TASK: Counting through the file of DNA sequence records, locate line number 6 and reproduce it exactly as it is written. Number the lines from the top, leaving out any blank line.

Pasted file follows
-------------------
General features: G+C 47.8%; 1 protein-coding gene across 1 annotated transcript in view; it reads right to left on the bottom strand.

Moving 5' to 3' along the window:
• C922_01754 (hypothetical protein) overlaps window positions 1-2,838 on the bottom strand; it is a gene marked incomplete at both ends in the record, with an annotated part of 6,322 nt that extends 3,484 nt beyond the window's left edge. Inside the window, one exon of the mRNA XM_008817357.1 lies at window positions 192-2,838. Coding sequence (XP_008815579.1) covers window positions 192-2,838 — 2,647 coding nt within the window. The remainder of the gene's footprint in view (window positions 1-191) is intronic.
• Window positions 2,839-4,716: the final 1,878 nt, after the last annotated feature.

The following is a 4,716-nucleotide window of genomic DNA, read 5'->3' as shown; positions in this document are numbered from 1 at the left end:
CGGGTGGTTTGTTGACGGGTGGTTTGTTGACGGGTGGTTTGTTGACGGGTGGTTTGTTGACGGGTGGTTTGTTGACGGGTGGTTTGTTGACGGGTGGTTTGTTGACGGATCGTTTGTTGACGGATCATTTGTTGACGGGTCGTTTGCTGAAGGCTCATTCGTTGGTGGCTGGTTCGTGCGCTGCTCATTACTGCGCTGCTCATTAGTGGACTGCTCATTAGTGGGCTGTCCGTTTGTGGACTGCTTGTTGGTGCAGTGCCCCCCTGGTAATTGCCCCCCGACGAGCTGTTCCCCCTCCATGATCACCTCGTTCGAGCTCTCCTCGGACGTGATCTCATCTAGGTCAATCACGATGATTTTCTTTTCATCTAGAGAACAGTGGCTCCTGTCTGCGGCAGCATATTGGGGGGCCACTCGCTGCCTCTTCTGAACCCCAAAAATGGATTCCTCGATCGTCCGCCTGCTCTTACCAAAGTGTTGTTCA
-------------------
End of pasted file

CGGGTGGTTTGTTGACGGGTGGTTTGTTGACGGGTGGTTTGTTGACGGGTGGTTTGTTGACGGGTGGTTTGTTGACGGGTGGTTTGTTGACGGGTGGTTTGTTGACGGATCGTTTGTTGACGGATCATTTGTTGACGGGTCGTTTGCTGAAGGCTCATTCGTTGGTGGCTGGTTCGTGCGCTGCTCATTACTGCGCTGCTCATTAGTGGACTGCTCATTAGTGGGCTGTCCGTTTGTGGACTGCTTGTTGGTGCAGTGCCCCCCTGGTAATTGCCCCCCGACGAGCTGTTCCCCCTCCATGATCACCTCGTTCGAGCTCTCCTCGGACGTGATCTCATCTAGGTCAATCACGATGATTTTCTTTTCATCTAGAGAACAGTGGCTCCTGTCTGCGGCAGCATATTGGGGGGCCACTCGCTGCCTCTTCTGAACCCCAAAAATGGATTCCTCGATCGTCCGCCTGCTCTTACCAAAGTGTTGTTCA